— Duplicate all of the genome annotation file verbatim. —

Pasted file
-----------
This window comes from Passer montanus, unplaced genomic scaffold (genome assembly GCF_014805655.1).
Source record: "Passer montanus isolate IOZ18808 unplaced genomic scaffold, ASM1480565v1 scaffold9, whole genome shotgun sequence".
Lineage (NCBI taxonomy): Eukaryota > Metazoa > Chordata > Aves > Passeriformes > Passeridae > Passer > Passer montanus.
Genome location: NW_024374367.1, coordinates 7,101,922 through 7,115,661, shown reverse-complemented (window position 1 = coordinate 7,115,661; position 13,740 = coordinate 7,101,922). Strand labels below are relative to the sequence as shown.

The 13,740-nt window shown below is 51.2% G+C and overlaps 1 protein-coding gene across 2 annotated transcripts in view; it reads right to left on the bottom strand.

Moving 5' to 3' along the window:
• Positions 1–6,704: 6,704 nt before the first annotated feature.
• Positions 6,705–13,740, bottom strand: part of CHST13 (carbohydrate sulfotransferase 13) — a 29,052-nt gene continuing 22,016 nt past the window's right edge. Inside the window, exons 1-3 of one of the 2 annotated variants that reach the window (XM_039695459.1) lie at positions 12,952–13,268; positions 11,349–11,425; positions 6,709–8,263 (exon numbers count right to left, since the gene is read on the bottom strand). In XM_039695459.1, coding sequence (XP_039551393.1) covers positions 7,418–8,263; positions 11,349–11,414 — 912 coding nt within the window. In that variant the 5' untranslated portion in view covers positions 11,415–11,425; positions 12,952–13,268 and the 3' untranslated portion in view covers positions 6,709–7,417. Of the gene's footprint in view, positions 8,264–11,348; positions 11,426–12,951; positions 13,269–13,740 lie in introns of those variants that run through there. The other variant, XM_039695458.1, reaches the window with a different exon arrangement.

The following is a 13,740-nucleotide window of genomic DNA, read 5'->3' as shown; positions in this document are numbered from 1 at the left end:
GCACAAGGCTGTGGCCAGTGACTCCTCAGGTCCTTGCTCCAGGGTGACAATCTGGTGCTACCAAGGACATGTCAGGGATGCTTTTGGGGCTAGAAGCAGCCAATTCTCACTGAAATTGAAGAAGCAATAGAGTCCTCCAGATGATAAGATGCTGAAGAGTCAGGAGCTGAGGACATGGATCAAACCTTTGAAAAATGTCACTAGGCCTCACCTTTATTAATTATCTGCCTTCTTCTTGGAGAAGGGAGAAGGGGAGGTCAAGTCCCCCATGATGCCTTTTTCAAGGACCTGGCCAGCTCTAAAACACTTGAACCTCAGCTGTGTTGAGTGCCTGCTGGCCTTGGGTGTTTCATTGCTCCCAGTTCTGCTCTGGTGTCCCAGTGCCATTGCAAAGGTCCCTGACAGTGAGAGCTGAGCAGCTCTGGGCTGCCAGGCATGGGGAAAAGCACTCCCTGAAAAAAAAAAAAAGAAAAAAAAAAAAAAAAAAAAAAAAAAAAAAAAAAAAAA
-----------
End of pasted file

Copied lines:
This window comes from Passer montanus, unplaced genomic scaffold (genome assembly GCF_014805655.1).
Source record: "Passer montanus isolate IOZ18808 unplaced genomic scaffold, ASM1480565v1 scaffold9, whole genome shotgun sequence".
Lineage (NCBI taxonomy): Eukaryota > Metazoa > Chordata > Aves > Passeriformes > Passeridae > Passer > Passer montanus.
Genome location: NW_024374367.1, coordinates 7,101,922 through 7,115,661, shown reverse-complemented (window position 1 = coordinate 7,115,661; position 13,740 = coordinate 7,101,922). Strand labels below are relative to the sequence as shown.

The 13,740-nt window shown below is 51.2% G+C and overlaps 1 protein-coding gene across 2 annotated transcripts in view; it reads right to left on the bottom strand.

Moving 5' to 3' along the window:
• Positions 1–6,704: 6,704 nt before the first annotated feature.
• Positions 6,705–13,740, bottom strand: part of CHST13 (carbohydrate sulfotransferase 13) — a 29,052-nt gene continuing 22,016 nt past the window's right edge. Inside the window, exons 1-3 of one of the 2 annotated variants that reach the window (XM_039695459.1) lie at positions 12,952–13,268; positions 11,349–11,425; positions 6,709–8,263 (exon numbers count right to left, since the gene is read on the bottom strand). In XM_039695459.1, coding sequence (XP_039551393.1) covers positions 7,418–8,263; positions 11,349–11,414 — 912 coding nt within the window. In that variant the 5' untranslated portion in view covers positions 11,415–11,425; positions 12,952–13,268 and the 3' untranslated portion in view covers positions 6,709–7,417. Of the gene's footprint in view, positions 8,264–11,348; positions 11,426–12,951; positions 13,269–13,740 lie in introns of those variants that run through there. The other variant, XM_039695458.1, reaches the window with a different exon arrangement.

The following is a 13,740-nucleotide window of genomic DNA, read 5'->3' as shown; positions in this document are numbered from 1 at the left end:
GCACAAGGCTGTGGCCAGTGACTCCTCAGGTCCTTGCTCCAGGGTGACAATCTGGTGCTACCAAGGACATGTCAGGGATGCTTTTGGGGCTAGAAGCAGCCAATTCTCACTGAAATTGAAGAAGCAATAGAGTCCTCCAGATGATAAGATGCTGAAGAGTCAGGAGCTGAGGACATGGATCAAACCTTTGAAAAATGTCACTAGGCCTCACCTTTATTAATTATCTGCCTTCTTCTTGGAGAAGGGAGAAGGGGAGGTCAAGTCCCCCATGATGCCTTTTTCAAGGACCTGGCCAGCTCTAAAACACTTGAACCTCAGCTGTGTTGAGTGCCTGCTGGCCTTGGGTGTTTCATTGCTCCCAGTTCTGCTCTGGTGTCCCAGTGCCATTGCAAAGGTCCCTGACAGTGAGAGCTGAGCAGCTCTGGGCTGCCAGGCATGGGGAAAAGCACTCCCTGAAAAAAAAAAAAAGAAAAAAAAAAAAAAAAAAAAAAAAAAAAAAAAAAAAAA